Neal Ford on Car Rental Counters, Enterprise IT, and Self-inflicted Complexity

Neal Ford has a good post recounting his experience at a car rental counter – the same experience I’ve had many times.

I too often wondered – why are they typing so much?

He ties this into the decisions made everyday in IT organizations at enterprises, which often yield self-inflicted complexity.

No one intends for it to happen, but then no one is standing up, challenging the decisions being made, and the work being produced. I’ve seen this over and over again in my years of working with large enterprise IT projects.  Neal says "Going back to first principles is hard". Yes, it is.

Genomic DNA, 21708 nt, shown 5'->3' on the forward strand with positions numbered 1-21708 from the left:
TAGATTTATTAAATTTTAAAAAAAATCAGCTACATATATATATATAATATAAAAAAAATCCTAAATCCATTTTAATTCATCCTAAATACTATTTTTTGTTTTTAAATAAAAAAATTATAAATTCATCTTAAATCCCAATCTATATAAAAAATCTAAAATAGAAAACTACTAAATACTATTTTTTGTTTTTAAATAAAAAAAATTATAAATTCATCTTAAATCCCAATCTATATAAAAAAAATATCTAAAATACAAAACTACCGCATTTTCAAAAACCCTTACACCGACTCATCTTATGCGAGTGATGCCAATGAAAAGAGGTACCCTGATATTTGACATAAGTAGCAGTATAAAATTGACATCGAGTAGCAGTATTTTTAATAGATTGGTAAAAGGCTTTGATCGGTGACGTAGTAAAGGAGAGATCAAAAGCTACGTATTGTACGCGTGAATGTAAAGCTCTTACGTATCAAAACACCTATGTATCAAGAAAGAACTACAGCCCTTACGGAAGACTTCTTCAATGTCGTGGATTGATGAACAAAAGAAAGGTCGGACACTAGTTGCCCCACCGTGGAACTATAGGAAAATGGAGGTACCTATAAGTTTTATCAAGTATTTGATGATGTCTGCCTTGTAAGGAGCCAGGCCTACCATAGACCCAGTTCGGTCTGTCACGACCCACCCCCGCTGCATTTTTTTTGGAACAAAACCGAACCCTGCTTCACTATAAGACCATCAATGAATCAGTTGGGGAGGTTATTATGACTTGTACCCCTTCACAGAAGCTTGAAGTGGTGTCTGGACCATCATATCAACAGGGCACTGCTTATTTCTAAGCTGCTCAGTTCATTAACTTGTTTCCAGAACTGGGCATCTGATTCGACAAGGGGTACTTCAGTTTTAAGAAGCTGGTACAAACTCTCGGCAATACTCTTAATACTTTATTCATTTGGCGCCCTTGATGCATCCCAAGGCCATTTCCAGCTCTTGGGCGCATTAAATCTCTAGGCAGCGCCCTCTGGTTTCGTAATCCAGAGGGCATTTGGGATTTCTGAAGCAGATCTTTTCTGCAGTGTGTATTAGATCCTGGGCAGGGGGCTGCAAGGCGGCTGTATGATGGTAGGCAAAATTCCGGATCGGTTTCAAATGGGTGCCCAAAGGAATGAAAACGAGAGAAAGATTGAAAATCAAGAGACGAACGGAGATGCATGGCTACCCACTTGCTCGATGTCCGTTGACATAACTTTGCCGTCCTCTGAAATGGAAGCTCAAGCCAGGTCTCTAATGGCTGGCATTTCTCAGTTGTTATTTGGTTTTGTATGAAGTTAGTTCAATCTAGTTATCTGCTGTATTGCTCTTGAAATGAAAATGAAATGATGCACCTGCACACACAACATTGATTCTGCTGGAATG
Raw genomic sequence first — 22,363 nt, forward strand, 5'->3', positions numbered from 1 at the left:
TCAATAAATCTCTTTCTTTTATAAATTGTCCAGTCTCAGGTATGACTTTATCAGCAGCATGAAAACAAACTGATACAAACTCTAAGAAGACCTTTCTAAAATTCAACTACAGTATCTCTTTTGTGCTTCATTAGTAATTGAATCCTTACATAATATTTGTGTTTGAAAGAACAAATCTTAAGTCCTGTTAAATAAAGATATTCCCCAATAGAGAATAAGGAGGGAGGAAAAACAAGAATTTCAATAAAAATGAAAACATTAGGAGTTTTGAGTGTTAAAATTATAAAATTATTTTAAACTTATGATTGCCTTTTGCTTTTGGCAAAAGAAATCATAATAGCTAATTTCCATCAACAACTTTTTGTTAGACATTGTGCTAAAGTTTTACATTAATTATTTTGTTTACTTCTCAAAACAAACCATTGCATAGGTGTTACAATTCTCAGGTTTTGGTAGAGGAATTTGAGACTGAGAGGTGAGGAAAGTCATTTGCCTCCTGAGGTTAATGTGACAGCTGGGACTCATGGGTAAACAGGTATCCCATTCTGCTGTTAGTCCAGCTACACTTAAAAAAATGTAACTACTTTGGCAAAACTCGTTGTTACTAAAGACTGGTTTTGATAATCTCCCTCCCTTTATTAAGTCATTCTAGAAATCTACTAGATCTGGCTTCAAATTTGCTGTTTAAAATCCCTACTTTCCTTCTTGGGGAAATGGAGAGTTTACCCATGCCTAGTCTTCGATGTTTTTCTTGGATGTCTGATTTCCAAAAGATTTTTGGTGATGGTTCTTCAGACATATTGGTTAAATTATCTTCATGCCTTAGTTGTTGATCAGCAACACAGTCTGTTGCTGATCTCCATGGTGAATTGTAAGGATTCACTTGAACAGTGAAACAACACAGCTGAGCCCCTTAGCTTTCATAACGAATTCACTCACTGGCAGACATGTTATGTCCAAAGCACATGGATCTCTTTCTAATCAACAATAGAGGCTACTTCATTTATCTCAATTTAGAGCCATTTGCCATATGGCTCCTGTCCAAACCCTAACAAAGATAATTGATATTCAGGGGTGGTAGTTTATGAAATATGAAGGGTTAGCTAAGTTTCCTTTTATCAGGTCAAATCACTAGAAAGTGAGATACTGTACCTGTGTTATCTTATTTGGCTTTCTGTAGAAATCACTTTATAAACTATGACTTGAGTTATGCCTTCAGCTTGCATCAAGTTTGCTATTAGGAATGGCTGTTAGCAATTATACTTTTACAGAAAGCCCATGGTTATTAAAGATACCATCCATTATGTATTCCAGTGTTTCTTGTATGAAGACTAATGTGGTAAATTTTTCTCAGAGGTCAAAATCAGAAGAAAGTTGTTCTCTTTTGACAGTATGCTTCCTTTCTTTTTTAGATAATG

When I was in my first consulting job, on my very first assignment, doing at project at Sprint PCS, I was complaining to my boss about the assignment, and I said "but this is hard". He said "Did I (or anyone here) ever tell you or give you the impression that this job was easy?" Point taken. That interaction has stayed fresh in my mind ever since.

Yes, it’s hard. It’s hard not to take the easy way out. It’s hard to constantly challenge those around you. It’s hard to be challenged by those around you. It’s hard to constantly study, learn, and practice. You need to be prepared for the position you’re put in. Prepared with knowledge. Prepared with conviction.

I especially liked the comments left by Bob McCormick on Neal’s post. One in particular stood out:

The processes in most Enterprise IT environments are heavily driven be risk avoidance. *Not* the avoidance of risk for the Company, but avoidance of risk for the project sponsors and decision makers.

I’ve run into this risk avoidance scenario more than a few times myself.

Good stuff.